Note: Remind the bolded part in Carpedm quotation: this is not a discussion on the "strength" or "depth" of the Sampras era vs the Federer era.

**which is not a commentary on the field. It’s just the way the game shapes up today.**"This is a very common view on the 90's, and I wanted to check with datas its veracity. For each years since 91, I wrote down the winner of each slam, the runner-up and both semi-finalist. I quickly saw that the first half of the 90's was heavily dominated by a small number of players who monopolized most of the SF places, while the second half was a lot more open, with many outsiders reaching SF or better.

I then decided to count how many different players won a slam in the first half of the 90's, how many different players (who didn't won a slam) were runner-up, and how many different players (who didn't reach a final) reached the SF. I then did the same for the second half on the 90's, and every next five years span until 2015 (obviously not complete).

Here is a description of what I found:

1991-1995: the 20 slams were divided between 8 difference winners (Becker, Courier, Stich, Edberg, Agassi, Bruguera, Sampras, Muster. These same players were the runner-up most of the time. Only 6 other players reached a final (Lendl, Korda, Ivanisevic, Pioline, Martin, Beratasegui, Chang). 14 others players only reached the SF, among them Connors, McEnroe, Krajicek.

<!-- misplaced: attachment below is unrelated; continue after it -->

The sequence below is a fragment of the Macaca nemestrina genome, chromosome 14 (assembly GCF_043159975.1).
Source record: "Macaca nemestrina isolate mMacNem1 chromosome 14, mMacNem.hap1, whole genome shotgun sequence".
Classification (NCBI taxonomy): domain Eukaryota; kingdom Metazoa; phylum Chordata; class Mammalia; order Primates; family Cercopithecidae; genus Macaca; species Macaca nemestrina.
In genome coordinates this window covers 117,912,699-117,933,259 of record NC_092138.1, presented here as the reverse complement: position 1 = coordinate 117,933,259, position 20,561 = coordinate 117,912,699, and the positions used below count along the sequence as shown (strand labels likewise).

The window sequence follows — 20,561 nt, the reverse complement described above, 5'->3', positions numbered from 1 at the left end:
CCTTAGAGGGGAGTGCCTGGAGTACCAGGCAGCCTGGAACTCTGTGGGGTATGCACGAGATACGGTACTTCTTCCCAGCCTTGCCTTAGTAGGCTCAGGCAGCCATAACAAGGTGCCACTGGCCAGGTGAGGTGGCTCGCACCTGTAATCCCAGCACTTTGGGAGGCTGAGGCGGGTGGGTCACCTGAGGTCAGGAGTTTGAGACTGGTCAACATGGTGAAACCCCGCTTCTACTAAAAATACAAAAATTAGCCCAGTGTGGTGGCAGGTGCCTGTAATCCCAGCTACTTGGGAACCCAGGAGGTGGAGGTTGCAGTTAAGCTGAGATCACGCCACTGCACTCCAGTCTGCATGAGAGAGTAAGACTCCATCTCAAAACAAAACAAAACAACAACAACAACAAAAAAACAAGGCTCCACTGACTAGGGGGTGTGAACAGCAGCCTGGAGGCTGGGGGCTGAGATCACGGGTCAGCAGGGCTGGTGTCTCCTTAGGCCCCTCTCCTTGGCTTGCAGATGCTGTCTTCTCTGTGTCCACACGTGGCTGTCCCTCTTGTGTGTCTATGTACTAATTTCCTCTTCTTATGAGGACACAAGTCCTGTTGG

All in all, these 5 years saw 14 different finalists and 28 different semi-finalists.

1996-2000: The 20 slams were divided between 10 winners ( Becker, Kafelnikov, Krajicek, Sampras, Kuerten, Rafter, Korda, Agassi, Moya, Safin). 14 others players reached the finals, and 19 difference players reached only the SF.

That's 24 finalists, and 43 different players reaching the final four. These datas show that the idea that a dozen players could make noise at each slam is a lot more true during the second part of the 90's than during the first one.

Now between 2001-2005, we had even more different slam winners, with 12 different winners, but a fewer different finalist (8) and fewer different semi-finalist (11). That's 20 different finalists, and 33 different players reaching the final four.

Then from 2005-2010, the "concentration of power" is quiet similar to what we saw in 91-95: Only 4 different slam winners, 7 others finalists, and 15 different semifinalist. That's 11 different finalists (14 in 91-95), 26 different players reaching the final fours (28 in 91-95).

And if we want to discuss true "concentration of power", then the 2010's is the decade to discuss: 6 different winners (thanks to Stan and Marin), only 2 others players who failed in finals (Ferrer and Pishikori), and only 6 different semi-finalists. In all, only 14 different players monopolized all the semi-finalist places from 2011 to AO 2015.

SO what do you think of these datas? Could we say more things with them if I counted differently (than arbritary 5 years spans for example)? Would it be interesting to ad the 80's? Do you think the datas for the 91-95 invalidate the idea that "anyone" could win at that time, while the datas for 96-2005(3) confirm it? How is it that the"concentration of power" is every stronger in the 2010's than in the 2005's? Further homogenization of surfaces, techniques, rackets?

I look forward for your feedback.

Note: Remind the bolded part in Carpedm quotation: this is not a discussion on the "strength" or "depth" of the Sampras era vs the Federer era.